Friday, June 30, 2006

23/6 - Mum, Dad and Carly drove me early in the morning to Heathrow - we arrived in plenty of time and had some breakfast. Emotional farewells as i left them to go through the passport check - suddenly i felt very alone, it's amazing how lost you feel when you don't have a mobile phone! Arrived in Delhi at night - transfer to hotel was my first glimpse of the Delhi traffic - lot's of colourful lorries that wouldn't pass an m.o.t. with 'horn please' painted on the back, and sure enough, there were plenty of horns and flashing of headlights, this seems to be a very effective means of communication as there are no mirrors and everyone seems to avoid hitting eachother even though lane markings are just for show and junctions and roundabouts are a free for all. Had considered venturing out this evening but now i am a bit scared so i will wait for daylight. Watched both world cup games in my room as they were at 20.30 and 00.30, Steve Mcmahon works as a pundit for ESPN india with this indian chap who clearly knows nothing about football, Steve trying to explain the offside rule was pretty funny. It was a bit sureal.

24/6 - Slept past 11 and was apprehensive about leaving the hotel, i am on my own until tomorrow morning when the others from the tour arrive. After Judith's balanced appraisal of the delights of Delhi 'why are you going there? it's horrible' i had visions of kids hanging off of my t-shirt begging for rupees. The weather is hot and muggy but not unbearable - they are waiting for the monsoon. Walked around Karol Bagh where my hotel is situated, extremely busy with, cars, tuk tuks, mopeds, cycles and pedestrians. I was mostly ignored apart from the occaisional shoe shine kid (i'm wearing sandals). From 13.00 to 18.00 i hired a tuk tuk to see the sights - saw india gate, p.m's residence, a 30 foot colourful elephant god (Ganesh) built onto the corner of an ordinary concrete building, went to a nice restaurant and had a nice vegi meal with a mountain of rice, naan and 2 cokes for 400R (5 pounds), went to national museum (boring) and a small Mahatma Ghandi museum which had lots of flashing lights, buttons, videos and music but nothing that actually taught me anything about his life! Tuk tuk man was waiting with his sister-in-law, nieces and nephews when i came out, i sat in the tuk tuk while they all stared at me in disbelief, asked me where i was from and mentioned Beckham and cricket (i later found these to be standard words from any indian trying to make conversation), they seemed like nice kids and were genuinely curious about the white man and not my money, this isn't tourist season yet but there does seem to be very few whites about and we do arouse a lot of interest both from those who want our money and those who don't. Driver took me to an emporium, i thought it would be a bustling indoor market - i was the only customer in there and i was given a really hard sell by a jeweller and a rug man who laid out about 12 rugs for me to look at in the basement - i virtually ran out of the shop to make sure no-one else could grab me. Driver tried to make me go into a fabric shop at which point he confessed to getting commision from certain shops if i go in, at which point i made him take me to the hotel.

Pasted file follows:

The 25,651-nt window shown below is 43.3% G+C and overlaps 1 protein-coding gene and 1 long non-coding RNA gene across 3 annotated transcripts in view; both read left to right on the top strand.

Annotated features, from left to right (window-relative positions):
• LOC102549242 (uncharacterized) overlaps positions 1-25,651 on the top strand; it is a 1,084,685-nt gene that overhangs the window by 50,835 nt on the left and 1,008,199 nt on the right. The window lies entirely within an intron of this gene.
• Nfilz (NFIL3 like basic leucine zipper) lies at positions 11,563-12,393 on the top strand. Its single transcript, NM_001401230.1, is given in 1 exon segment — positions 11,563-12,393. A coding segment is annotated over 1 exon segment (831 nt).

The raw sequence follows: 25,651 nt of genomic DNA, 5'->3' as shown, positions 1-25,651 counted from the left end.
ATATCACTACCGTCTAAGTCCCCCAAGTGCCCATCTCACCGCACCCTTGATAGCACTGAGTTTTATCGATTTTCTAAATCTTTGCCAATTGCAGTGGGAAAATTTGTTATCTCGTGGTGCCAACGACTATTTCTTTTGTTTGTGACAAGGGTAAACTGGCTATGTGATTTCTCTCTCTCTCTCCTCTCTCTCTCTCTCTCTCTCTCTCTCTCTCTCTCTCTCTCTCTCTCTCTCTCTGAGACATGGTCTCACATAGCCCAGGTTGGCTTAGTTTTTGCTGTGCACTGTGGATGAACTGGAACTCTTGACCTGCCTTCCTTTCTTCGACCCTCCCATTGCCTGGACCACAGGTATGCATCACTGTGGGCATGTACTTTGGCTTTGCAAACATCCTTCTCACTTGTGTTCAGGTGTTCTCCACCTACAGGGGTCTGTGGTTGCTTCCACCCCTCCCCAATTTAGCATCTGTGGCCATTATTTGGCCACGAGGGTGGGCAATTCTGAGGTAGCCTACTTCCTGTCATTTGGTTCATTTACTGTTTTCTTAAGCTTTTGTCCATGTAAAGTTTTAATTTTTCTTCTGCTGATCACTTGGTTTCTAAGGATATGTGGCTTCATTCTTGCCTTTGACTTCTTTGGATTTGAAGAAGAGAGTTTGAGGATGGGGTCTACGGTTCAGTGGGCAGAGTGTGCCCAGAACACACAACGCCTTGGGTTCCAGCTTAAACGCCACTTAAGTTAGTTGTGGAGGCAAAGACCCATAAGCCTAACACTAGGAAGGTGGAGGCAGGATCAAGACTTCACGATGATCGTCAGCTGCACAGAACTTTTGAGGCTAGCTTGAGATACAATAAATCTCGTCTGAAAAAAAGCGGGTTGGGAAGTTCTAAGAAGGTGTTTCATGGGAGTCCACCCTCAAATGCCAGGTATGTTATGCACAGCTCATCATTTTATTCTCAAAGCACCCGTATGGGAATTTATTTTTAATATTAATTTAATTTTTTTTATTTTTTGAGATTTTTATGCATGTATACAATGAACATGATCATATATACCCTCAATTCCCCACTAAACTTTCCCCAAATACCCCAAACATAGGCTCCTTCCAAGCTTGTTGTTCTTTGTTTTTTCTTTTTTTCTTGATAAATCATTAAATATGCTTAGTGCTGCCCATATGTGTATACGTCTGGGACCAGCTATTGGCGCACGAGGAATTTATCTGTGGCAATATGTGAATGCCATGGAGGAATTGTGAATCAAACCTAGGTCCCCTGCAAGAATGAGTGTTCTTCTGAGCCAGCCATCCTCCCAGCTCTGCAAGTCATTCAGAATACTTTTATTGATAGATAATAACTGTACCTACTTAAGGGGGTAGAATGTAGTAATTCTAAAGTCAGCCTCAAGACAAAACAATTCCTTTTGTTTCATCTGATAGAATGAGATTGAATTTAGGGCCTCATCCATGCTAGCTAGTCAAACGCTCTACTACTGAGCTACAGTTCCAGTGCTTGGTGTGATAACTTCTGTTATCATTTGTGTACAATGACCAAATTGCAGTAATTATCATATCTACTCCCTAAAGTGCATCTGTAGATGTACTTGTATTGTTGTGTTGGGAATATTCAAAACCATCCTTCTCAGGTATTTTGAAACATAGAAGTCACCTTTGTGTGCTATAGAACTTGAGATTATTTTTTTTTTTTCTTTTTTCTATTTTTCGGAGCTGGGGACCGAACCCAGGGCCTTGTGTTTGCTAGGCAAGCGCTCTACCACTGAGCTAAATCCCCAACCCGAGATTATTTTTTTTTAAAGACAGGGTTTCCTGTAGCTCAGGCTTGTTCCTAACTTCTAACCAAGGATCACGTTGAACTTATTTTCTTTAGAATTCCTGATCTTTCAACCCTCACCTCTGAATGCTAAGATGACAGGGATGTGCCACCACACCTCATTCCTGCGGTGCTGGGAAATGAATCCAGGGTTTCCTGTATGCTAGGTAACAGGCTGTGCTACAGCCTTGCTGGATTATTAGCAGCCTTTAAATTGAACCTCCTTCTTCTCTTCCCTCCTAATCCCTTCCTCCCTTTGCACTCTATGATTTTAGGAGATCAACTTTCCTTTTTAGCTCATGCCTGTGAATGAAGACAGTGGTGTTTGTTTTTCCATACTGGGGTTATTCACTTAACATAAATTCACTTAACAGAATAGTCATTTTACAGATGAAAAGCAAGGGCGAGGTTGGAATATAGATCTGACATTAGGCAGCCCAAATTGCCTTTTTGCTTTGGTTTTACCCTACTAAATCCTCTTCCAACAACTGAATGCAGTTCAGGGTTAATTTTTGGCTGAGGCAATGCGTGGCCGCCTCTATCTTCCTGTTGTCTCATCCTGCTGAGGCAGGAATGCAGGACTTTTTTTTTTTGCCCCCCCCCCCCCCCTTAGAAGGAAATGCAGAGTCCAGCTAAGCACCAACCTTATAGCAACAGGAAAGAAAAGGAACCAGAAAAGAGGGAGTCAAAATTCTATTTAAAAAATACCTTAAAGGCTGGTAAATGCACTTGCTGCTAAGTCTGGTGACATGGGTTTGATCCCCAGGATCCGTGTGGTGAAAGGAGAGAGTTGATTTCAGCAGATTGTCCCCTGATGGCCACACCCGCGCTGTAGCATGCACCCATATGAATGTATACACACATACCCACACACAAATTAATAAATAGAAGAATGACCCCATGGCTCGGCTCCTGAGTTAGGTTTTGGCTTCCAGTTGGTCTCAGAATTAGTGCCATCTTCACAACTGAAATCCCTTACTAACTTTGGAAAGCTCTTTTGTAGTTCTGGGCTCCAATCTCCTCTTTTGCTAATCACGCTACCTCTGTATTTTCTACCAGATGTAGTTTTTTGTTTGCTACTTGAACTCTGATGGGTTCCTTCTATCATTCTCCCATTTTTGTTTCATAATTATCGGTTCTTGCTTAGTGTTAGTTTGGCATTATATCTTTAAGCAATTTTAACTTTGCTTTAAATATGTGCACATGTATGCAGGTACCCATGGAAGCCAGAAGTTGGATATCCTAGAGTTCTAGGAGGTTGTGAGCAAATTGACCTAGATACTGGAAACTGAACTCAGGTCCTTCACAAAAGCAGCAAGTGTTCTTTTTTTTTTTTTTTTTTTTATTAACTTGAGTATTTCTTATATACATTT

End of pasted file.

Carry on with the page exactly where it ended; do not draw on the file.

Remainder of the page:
25/6 - At last met the group, mostly older than me but seem like a nice bunch. Visited a hindi and a seikh temple - the seikh one was very crowded and they seemed very surprised to see us - especially the kids, it was fun to see their reactions to us with our head scarfs on! Visited India gate (again) and the place where Ghandi was cremated. Manu is our tour leader and is very nice and helpful. Some of us went to restaurant, had my first beer (kingfisher) and watched the England v Ecuador game (some in the restaurant, the rest back in my room).